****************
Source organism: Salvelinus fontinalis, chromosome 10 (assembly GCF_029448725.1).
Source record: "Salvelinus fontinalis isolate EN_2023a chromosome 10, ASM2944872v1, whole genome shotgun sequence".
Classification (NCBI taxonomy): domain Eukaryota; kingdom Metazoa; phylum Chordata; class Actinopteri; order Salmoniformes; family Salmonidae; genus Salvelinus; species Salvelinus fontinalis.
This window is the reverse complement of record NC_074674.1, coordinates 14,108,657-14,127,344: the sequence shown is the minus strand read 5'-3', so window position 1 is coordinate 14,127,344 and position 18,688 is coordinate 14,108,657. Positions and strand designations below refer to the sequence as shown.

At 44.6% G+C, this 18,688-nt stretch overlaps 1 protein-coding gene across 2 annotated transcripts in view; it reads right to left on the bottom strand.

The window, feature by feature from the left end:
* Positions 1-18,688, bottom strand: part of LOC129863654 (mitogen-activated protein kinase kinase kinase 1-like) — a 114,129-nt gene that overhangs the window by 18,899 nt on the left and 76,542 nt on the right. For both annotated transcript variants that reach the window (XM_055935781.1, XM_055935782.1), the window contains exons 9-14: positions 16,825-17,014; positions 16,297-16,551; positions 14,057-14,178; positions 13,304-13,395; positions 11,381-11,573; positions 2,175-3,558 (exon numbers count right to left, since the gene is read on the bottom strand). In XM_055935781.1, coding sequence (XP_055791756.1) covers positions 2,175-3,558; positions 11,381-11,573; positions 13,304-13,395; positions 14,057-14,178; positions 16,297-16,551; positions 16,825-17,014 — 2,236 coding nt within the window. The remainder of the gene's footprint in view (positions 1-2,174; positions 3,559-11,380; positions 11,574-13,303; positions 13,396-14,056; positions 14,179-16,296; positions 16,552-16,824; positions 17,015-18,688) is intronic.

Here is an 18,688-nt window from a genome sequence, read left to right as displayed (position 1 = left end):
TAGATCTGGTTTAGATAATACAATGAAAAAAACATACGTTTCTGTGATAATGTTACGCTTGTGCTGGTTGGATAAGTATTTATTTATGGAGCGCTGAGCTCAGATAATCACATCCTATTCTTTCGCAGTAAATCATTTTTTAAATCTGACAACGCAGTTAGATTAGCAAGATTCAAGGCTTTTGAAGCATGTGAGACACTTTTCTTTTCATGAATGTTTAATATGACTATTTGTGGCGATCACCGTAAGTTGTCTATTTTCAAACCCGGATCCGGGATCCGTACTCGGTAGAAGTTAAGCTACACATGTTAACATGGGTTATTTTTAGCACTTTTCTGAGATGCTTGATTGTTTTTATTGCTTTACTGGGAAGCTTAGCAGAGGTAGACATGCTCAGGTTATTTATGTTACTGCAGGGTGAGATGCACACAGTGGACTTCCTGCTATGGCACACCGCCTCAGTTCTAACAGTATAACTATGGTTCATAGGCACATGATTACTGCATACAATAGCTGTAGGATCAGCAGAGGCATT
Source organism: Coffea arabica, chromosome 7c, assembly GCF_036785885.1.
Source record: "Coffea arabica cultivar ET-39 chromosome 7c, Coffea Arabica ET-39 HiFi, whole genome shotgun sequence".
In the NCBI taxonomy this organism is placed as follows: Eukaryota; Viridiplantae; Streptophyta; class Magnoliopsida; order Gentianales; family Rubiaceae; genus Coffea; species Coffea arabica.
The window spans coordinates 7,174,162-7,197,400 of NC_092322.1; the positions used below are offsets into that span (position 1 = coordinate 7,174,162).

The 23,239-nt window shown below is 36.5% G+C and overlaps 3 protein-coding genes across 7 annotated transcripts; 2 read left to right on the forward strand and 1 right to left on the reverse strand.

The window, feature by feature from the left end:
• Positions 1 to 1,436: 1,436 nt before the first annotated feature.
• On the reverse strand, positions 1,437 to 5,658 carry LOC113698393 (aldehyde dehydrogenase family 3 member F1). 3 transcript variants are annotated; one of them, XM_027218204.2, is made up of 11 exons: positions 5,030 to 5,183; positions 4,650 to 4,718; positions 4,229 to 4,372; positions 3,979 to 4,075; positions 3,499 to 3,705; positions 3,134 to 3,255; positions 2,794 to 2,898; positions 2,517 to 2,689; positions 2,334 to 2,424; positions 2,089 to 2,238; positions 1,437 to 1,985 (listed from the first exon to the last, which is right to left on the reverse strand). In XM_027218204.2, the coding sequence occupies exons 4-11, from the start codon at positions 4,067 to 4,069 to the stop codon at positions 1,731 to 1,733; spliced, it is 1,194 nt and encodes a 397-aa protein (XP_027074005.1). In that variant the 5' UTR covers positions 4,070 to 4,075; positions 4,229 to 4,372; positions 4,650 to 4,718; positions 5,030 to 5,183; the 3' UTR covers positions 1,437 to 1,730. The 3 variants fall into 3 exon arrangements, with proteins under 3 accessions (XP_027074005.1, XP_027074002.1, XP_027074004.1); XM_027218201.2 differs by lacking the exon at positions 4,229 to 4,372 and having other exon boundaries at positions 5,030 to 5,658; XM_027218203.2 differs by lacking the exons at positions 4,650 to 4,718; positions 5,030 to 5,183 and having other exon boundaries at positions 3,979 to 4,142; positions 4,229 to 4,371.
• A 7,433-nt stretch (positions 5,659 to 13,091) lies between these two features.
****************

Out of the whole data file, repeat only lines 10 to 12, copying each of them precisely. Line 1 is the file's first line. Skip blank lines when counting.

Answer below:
Source organism: Coffea arabica, chromosome 7c, assembly GCF_036785885.1.
Source record: "Coffea arabica cultivar ET-39 chromosome 7c, Coffea Arabica ET-39 HiFi, whole genome shotgun sequence".
In the NCBI taxonomy this organism is placed as follows: Eukaryota; Viridiplantae; Streptophyta; class Magnoliopsida; order Gentianales; family Rubiaceae; genus Coffea; species Coffea arabica.